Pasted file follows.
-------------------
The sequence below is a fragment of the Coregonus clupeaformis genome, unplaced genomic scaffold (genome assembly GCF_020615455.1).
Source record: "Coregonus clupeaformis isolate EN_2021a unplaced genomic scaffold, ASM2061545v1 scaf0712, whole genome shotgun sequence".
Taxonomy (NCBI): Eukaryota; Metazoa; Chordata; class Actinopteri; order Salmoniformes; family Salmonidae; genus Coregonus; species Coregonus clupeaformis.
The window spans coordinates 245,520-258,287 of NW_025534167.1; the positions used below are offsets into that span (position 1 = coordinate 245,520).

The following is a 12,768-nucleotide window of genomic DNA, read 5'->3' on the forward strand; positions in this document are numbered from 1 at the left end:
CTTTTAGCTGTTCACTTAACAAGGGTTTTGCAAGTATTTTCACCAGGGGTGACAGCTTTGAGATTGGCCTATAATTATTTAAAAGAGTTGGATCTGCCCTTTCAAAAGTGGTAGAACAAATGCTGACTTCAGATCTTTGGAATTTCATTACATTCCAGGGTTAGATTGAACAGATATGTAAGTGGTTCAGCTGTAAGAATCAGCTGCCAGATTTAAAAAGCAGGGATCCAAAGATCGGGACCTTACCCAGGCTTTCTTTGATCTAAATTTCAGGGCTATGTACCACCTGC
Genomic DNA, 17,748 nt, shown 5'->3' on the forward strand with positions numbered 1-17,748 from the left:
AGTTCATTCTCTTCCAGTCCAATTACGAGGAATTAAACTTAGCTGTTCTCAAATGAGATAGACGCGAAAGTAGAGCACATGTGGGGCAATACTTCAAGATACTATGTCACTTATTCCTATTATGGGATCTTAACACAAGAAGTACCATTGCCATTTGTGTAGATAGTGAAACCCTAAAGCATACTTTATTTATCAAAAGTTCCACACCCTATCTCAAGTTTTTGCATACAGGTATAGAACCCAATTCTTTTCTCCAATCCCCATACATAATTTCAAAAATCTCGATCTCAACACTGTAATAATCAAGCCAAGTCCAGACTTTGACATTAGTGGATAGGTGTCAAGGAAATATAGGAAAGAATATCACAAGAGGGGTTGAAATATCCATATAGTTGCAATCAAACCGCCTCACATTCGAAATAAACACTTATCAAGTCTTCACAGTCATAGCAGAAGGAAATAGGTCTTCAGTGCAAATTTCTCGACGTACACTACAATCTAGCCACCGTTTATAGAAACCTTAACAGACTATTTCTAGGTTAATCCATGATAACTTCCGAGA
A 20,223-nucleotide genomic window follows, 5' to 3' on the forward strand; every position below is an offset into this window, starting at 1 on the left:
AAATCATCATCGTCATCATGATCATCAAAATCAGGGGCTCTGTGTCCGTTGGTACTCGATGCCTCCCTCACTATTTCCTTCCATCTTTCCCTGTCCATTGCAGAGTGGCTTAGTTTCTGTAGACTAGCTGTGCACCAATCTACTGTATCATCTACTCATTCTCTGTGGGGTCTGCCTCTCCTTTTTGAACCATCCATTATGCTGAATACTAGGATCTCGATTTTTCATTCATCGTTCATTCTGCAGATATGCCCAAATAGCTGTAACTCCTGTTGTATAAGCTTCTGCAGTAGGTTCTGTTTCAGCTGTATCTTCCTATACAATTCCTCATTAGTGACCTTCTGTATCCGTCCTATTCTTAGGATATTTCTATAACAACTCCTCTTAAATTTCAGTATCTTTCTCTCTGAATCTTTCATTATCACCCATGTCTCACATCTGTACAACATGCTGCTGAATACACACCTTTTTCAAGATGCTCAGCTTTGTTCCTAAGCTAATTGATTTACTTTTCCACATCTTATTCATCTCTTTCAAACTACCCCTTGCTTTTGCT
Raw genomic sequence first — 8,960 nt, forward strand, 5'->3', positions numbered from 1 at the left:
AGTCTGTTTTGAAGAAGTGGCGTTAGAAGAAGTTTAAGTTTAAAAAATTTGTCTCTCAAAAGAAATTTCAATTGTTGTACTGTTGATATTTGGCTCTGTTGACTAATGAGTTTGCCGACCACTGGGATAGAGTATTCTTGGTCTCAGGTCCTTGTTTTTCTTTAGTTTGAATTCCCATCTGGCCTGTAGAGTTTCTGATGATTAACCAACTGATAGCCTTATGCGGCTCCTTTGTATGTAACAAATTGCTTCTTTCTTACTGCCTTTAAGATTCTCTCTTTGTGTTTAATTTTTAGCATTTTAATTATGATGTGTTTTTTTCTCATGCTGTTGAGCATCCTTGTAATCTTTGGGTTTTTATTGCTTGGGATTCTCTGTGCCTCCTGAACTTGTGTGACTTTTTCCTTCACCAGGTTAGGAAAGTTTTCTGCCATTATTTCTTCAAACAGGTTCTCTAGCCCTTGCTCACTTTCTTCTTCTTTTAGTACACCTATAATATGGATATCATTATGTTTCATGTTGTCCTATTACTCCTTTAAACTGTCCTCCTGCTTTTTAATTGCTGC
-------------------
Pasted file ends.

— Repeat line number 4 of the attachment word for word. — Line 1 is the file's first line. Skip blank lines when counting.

The window spans coordinates 245,520-258,287 of NW_025534167.1; the positions used below are offsets into that span (position 1 = coordinate 245,520).